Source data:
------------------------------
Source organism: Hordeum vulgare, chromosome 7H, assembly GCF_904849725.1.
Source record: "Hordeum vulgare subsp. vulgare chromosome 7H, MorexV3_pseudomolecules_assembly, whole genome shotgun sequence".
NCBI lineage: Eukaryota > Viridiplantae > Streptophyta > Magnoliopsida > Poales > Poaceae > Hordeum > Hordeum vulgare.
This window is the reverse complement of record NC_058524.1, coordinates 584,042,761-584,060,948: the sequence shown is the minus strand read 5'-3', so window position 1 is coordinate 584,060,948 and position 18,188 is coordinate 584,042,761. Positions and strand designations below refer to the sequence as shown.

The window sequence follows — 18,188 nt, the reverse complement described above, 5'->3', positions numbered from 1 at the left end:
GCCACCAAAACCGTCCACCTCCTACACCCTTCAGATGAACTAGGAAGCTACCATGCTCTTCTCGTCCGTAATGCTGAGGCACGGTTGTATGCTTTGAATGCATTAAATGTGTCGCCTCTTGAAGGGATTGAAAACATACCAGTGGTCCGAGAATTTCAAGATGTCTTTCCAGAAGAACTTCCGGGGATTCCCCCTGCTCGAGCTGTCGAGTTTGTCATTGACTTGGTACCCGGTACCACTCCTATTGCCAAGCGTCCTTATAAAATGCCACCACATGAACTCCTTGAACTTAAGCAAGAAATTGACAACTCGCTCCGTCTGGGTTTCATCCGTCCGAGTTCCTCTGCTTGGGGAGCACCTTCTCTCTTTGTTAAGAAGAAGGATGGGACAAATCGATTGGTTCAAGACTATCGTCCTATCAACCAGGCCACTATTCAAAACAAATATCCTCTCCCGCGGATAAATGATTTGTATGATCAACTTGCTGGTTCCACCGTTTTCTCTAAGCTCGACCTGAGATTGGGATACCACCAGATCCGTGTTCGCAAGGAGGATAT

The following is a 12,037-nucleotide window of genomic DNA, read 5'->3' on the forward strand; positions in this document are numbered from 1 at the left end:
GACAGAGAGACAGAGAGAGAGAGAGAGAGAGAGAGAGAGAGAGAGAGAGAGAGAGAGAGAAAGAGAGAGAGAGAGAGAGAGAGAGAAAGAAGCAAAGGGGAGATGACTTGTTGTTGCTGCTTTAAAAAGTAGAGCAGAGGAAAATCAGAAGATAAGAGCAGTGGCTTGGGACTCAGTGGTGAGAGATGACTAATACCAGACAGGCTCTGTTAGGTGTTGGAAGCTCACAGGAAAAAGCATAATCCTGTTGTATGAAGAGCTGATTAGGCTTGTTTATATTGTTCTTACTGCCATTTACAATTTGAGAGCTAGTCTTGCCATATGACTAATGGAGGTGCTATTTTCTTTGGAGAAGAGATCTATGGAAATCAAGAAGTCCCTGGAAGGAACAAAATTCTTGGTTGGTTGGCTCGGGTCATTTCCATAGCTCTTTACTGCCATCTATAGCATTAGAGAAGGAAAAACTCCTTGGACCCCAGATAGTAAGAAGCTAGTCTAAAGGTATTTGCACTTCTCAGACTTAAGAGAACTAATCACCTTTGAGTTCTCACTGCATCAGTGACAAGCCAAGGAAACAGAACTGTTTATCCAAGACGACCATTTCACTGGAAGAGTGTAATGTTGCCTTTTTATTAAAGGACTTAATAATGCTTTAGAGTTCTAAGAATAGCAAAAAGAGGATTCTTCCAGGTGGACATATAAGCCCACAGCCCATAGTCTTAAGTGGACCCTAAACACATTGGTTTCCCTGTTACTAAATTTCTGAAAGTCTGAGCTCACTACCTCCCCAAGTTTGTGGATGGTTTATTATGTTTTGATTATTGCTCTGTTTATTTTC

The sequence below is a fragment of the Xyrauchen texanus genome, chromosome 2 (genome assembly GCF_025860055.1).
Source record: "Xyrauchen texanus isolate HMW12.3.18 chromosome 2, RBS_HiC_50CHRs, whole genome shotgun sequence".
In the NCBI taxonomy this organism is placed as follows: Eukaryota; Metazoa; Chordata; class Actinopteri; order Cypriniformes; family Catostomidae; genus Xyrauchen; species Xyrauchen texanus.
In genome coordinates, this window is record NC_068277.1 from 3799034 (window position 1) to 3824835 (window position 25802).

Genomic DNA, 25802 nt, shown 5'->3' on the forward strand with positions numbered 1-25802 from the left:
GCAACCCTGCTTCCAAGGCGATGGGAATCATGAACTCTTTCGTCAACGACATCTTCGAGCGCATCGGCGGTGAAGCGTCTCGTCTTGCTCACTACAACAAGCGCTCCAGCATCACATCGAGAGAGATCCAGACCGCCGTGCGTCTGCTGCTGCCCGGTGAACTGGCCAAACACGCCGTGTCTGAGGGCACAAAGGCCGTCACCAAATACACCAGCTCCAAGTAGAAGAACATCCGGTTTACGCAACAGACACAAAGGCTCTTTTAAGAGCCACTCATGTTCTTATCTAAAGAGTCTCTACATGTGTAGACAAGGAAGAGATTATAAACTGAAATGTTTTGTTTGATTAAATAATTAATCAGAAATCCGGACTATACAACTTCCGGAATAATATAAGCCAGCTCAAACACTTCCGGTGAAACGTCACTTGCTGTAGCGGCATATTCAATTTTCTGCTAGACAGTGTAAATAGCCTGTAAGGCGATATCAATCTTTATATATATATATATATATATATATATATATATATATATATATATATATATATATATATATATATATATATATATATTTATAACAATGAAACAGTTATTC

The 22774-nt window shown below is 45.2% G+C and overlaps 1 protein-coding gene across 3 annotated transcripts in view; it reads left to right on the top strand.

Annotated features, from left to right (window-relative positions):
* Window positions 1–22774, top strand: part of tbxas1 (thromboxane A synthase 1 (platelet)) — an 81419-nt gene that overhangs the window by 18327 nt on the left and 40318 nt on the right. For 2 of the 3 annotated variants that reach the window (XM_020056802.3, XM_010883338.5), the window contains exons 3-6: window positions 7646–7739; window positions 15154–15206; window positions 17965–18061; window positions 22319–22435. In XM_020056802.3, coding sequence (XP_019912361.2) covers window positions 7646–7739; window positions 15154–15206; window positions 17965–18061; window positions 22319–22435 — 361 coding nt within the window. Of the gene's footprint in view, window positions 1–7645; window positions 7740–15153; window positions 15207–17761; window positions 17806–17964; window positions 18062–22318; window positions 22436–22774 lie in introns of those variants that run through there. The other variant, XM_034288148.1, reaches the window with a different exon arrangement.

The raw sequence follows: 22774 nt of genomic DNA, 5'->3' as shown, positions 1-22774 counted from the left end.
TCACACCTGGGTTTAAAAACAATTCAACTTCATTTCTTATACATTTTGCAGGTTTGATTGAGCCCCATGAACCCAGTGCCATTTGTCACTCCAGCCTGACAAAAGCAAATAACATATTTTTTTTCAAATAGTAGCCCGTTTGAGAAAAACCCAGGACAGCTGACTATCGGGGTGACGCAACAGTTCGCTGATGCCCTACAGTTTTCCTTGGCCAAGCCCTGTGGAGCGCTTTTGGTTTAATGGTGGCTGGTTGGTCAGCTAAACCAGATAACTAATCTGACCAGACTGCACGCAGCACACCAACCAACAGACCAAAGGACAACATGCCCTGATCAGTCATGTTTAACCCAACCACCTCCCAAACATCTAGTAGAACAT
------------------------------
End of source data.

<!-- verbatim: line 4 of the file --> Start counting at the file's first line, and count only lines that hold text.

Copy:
This window is the reverse complement of record NC_058524.1, coordinates 584,042,761-584,060,948: the sequence shown is the minus strand read 5'-3', so window position 1 is coordinate 584,060,948 and position 18,188 is coordinate 584,042,761. Positions and strand designations below refer to the sequence as shown.